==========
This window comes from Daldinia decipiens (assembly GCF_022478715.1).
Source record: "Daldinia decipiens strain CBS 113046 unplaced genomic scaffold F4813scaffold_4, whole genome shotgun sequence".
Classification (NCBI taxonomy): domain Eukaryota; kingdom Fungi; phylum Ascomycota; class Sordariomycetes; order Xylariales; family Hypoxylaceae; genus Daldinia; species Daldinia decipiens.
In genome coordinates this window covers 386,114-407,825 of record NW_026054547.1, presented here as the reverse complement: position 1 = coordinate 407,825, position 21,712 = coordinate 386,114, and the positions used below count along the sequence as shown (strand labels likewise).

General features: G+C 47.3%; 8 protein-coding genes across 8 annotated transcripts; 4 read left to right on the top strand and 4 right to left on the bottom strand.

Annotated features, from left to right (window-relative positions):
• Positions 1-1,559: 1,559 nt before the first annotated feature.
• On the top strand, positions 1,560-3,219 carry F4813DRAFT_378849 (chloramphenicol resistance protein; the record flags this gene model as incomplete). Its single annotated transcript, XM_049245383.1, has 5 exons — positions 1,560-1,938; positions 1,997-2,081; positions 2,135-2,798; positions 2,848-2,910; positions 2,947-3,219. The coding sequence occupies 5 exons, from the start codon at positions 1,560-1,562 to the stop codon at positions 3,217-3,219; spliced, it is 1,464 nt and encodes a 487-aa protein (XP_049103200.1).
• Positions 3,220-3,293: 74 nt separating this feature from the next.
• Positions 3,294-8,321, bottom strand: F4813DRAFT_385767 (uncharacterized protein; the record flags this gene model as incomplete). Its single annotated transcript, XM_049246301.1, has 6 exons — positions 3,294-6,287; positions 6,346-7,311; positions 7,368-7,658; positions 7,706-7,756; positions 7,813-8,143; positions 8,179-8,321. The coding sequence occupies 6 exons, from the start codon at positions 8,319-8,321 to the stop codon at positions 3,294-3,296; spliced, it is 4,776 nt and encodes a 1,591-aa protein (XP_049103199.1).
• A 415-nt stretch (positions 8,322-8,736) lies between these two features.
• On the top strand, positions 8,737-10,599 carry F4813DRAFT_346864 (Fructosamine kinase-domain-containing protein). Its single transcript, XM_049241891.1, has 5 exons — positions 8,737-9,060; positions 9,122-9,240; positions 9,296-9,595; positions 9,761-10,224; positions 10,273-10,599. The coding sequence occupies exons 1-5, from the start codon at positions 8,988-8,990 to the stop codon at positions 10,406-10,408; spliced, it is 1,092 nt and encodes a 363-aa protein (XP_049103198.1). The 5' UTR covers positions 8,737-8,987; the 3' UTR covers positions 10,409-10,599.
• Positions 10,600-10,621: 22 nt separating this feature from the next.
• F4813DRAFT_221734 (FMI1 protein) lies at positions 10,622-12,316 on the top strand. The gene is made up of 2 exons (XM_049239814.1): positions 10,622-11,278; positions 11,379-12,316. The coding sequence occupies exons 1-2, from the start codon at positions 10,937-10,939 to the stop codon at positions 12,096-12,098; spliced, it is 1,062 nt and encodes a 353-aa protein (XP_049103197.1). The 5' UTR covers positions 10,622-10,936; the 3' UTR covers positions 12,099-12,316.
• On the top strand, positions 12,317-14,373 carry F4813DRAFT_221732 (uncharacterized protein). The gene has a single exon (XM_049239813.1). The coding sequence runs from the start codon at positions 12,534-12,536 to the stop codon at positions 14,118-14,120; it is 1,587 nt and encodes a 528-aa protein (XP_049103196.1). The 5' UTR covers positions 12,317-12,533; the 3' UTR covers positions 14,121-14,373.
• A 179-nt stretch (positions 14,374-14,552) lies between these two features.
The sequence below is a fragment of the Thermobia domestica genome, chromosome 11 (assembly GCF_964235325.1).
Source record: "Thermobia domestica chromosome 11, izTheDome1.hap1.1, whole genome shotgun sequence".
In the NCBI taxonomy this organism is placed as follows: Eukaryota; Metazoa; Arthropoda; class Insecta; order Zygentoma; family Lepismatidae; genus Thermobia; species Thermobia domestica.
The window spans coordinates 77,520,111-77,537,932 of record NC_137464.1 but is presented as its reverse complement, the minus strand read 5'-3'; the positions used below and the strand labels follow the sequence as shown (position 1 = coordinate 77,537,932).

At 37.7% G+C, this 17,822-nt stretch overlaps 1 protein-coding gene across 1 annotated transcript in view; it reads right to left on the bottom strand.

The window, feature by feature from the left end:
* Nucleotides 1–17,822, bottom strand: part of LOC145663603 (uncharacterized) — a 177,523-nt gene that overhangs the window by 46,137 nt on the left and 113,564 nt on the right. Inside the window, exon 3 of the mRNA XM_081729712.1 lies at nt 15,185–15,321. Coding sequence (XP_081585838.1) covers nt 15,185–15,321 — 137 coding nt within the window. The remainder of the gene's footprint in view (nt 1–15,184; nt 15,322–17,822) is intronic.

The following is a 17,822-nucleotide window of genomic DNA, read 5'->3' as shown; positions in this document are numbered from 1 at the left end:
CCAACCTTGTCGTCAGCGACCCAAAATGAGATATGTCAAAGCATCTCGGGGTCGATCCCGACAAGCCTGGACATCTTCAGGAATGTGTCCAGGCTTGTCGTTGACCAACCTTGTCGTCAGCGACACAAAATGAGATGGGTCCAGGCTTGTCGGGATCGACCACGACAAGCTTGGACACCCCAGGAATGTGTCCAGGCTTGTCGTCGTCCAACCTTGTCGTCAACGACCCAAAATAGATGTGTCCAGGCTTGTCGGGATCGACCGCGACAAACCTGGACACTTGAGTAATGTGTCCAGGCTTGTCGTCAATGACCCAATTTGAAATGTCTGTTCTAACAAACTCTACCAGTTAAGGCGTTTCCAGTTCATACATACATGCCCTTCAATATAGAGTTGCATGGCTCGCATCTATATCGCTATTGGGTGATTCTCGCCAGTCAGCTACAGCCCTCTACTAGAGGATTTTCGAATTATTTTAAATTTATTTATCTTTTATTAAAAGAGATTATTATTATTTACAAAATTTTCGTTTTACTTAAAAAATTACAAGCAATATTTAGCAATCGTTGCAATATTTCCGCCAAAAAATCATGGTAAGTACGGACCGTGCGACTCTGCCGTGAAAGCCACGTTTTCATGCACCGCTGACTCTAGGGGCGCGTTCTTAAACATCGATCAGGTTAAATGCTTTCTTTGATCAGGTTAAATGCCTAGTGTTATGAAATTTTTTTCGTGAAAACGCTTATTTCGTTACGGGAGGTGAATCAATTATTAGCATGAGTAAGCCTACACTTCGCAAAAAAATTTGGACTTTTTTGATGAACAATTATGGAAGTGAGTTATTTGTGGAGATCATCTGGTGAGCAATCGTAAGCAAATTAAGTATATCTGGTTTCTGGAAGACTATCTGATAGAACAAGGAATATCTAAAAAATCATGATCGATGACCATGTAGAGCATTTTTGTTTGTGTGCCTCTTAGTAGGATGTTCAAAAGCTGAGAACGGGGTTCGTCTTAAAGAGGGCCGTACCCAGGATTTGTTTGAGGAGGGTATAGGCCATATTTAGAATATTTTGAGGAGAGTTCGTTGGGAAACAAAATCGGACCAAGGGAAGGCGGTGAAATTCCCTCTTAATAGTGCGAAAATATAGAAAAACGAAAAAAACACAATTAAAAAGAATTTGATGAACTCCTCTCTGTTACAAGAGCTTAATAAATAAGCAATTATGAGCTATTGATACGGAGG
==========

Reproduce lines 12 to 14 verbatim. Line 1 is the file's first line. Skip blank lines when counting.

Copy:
• On the top strand, positions 8,737-10,599 carry F4813DRAFT_346864 (Fructosamine kinase-domain-containing protein). Its single transcript, XM_049241891.1, has 5 exons — positions 8,737-9,060; positions 9,122-9,240; positions 9,296-9,595; positions 9,761-10,224; positions 10,273-10,599. The coding sequence occupies exons 1-5, from the start codon at positions 8,988-8,990 to the stop codon at positions 10,406-10,408; spliced, it is 1,092 nt and encodes a 363-aa protein (XP_049103198.1). The 5' UTR covers positions 8,737-8,987; the 3' UTR covers positions 10,409-10,599.
• Positions 10,600-10,621: 22 nt separating this feature from the next.
• F4813DRAFT_221734 (FMI1 protein) lies at positions 10,622-12,316 on the top strand. The gene is made up of 2 exons (XM_049239814.1): positions 10,622-11,278; positions 11,379-12,316. The coding sequence occupies exons 1-2, from the start codon at positions 10,937-10,939 to the stop codon at positions 12,096-12,098; spliced, it is 1,062 nt and encodes a 353-aa protein (XP_049103197.1). The 5' UTR covers positions 10,622-10,936; the 3' UTR covers positions 12,099-12,316.